Carlton Melton's new album is a great psychedelic vortex of ecstasy so I tripped all the way to Liverpool to hear them support Acid Mothers Temple which turned out to be a good idea, as Carlton Melton live are way better than even that album suggests, and Acid Mothers were also at their very mind melting best. A big hello to Mimi and Marina two nice ladies from Hamburg, and a thank you to Stevie Eye for his free hotel service. The first band Barberos were also pretty crazy, two drummists and a keyboarder all dressed in grey body suits.
The next day I returned to witness the second Carefully Planned festivalwhich kicked off for me with the ever excellent Plank! who were sounding better than at the Liverpool Psych Fest. Day for Airstrikes proceeded to play a gig approximately ten times better than any I'd heard them play before, and Easter completely obliterated any doubts that they'd be at a loss with the departure of Danny Saul. Gavin has switched to guitar and his brother Richard is playing bass. Also on the first day I think Sex Hands were the best I'd heard them, and I enjoyed Claw the Thin Ice, Well Wisher and the final song of Jesus Knievel's set. Bilge Pump of course totally ruled. I liked their style, thank you very much.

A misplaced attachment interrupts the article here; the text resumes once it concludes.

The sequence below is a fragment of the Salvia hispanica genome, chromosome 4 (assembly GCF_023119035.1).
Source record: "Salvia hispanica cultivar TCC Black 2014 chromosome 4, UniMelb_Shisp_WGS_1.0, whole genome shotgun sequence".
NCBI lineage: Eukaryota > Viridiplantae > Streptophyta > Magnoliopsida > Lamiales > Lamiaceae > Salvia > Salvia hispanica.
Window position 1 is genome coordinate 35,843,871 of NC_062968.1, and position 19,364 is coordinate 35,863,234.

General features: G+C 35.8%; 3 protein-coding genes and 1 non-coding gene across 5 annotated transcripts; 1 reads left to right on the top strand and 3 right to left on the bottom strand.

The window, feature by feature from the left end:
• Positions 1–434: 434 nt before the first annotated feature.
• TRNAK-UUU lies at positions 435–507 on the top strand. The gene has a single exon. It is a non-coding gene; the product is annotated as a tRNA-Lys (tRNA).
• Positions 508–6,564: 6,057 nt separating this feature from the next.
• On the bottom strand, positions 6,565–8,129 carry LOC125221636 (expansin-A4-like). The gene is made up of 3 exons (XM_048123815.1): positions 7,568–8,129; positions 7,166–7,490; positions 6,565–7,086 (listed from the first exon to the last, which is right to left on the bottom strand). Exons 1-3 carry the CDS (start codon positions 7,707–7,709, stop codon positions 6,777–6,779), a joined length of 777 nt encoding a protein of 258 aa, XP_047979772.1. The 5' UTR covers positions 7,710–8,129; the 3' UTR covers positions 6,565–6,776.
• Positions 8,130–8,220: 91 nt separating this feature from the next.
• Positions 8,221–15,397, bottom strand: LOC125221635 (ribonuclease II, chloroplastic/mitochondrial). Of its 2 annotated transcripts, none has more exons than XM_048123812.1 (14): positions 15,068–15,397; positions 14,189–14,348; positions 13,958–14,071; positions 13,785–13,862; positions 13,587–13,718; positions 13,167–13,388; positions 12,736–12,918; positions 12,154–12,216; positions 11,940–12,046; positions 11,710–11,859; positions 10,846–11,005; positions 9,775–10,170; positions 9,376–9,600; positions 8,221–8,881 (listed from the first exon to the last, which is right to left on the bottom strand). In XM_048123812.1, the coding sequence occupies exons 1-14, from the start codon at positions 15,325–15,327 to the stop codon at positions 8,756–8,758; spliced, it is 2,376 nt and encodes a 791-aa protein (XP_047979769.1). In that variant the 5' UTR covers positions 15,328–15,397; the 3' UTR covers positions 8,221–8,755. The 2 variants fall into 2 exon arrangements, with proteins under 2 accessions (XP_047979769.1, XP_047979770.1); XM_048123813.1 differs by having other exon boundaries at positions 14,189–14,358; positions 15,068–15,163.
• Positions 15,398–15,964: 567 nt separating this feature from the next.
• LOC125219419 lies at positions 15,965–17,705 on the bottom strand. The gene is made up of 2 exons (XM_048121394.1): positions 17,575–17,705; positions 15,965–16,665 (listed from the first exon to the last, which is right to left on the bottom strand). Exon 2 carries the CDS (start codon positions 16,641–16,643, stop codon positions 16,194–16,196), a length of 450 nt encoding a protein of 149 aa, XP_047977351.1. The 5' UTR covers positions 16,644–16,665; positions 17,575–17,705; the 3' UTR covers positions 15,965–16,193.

The next day's most manic performance came from Queer'd Science, sounding like a jolly good blast of what Skin Graft records called "now wave" as a pun on "no wave" way before a Manchester gig promoter who puts on mostly pretty lame bands came up with the same idea, albeit for less appropriate music. Pine Barrens were vicious and heavy, Juffage was fun, Hunting Bears played beautiful folk, Burnst were as instumentally crucial as ever and Anaesthetics confessed to liking Blondie.
After a lovely intimate set from the trio Sleeping Dog in The Castle (best venue due to Old Rosie on tap) I tripped out to the Night and Day for a second even more fantastic dose of the Acid Mothers magic. Makoto Kawabata keeps getting better. How is this possible?